Don't know for IPCop, but Microsoft DHCP scopes can be larger as you want; you can't resize them, though, so if you want a bigger scope you need to drop the existing one and re-create it.

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Thank for the answer.. Actually I'm not using MS DHCP server on my AD Server because I need a proxy server (school environnement) to control what student are watching on the web so the DHCP much be manage by the same box... Thanks anyway ;) –  Marc-Andre R. Nov 25 '09 at 19:53
    
I know, I read your question ;-) That was for saying DHCP scopes can be larger than a single class C network, so you can probably set up something like that on IPCop too :-) –  Massimo Nov 25 '09 at 19:57
1  
The requirement for a proxy does not dictate which machine runs the DHCP service. –  John Gardeniers Nov 25 '09 at 21:31
    
@John: Sounds like he's got some silly proxy server that peeks into the DHCP server's lease table to figure out if a computer is a "student computer" or a "teacher computer". Silly proxy developers-- computers aren't people, and people don't have IP addresses. It's almost 2010 here-- authentication to proxies should be based on user credentials, not the source IP address... >sigh< –  Evan Anderson Nov 25 '09 at 23:37
    
@Even : Yeah that's kind of silly that proxies still work by IP assignment these days but oh well... Would be cool to work with LDAP Auth instead but in a school that's kind of PITA to implement this as user will all yield because "it doesn't work" straight out of the box... I'll maybe try to switch to MS DHCP, at least first test it to see if the proxy correctly catch it, if so, this would be the easier solution. If not, I'll try to figure out to configure dhcpd correctly. –  Marc-Andre R. Nov 26 '09 at 14:28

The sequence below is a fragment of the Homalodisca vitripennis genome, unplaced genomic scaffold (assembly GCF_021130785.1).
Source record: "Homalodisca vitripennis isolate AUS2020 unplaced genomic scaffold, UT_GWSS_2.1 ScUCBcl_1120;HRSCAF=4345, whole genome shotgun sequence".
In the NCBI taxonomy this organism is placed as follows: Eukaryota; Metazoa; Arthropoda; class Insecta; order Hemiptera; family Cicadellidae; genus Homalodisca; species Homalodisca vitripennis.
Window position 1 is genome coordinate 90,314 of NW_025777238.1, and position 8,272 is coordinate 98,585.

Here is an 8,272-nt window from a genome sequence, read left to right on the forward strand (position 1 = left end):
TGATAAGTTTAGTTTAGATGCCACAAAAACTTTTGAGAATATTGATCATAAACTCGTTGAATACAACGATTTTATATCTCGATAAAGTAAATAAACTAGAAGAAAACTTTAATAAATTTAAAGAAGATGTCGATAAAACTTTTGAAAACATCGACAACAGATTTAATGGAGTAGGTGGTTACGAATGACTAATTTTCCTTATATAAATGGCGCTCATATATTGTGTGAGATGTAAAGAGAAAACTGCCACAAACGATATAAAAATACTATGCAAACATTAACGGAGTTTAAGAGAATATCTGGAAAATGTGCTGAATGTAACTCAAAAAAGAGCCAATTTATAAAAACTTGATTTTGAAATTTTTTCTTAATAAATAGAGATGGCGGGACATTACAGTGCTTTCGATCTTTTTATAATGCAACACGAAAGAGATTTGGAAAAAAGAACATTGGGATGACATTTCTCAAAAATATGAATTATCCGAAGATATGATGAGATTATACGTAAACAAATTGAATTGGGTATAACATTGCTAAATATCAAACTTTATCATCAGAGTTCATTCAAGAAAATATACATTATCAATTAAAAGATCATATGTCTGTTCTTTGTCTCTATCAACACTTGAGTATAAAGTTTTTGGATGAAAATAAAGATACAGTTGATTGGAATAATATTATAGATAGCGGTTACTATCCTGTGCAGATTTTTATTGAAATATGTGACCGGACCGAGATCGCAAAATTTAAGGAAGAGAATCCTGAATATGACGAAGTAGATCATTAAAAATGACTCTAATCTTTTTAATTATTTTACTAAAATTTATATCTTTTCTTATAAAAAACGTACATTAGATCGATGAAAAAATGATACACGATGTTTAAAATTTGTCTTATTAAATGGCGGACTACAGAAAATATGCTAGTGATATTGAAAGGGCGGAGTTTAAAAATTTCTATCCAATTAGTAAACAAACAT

if you do this in windows dhcp you'll actually create a super scope because you'll be creating a scope that spans your current subnet boundary. you'll wind up with two scopes. i'm assuming ipcop will do the same. you'll need to configure routing for clients on each scope to be able to communicate with each other.

my recommendation would be to create a new scope with a subnet mask that meets your current and future host needs.

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Below sample config which is used in CENTOS 6.4 with DHCPD server.

subnet 192.168.0.0 netmask 255.255.252.0 {
            option routers 192.168.1.1;
            option domain-name-servers      8.8.8.8,208.67.222.222;
            option subnet-mask              255.255.252.0;
            range           192.168.1.2 192.168.2.254;
            filename                "/pxelinux.0";
            default-lease-time      21600;
            max-lease-time          43200;
            next-server             192.168.1.1;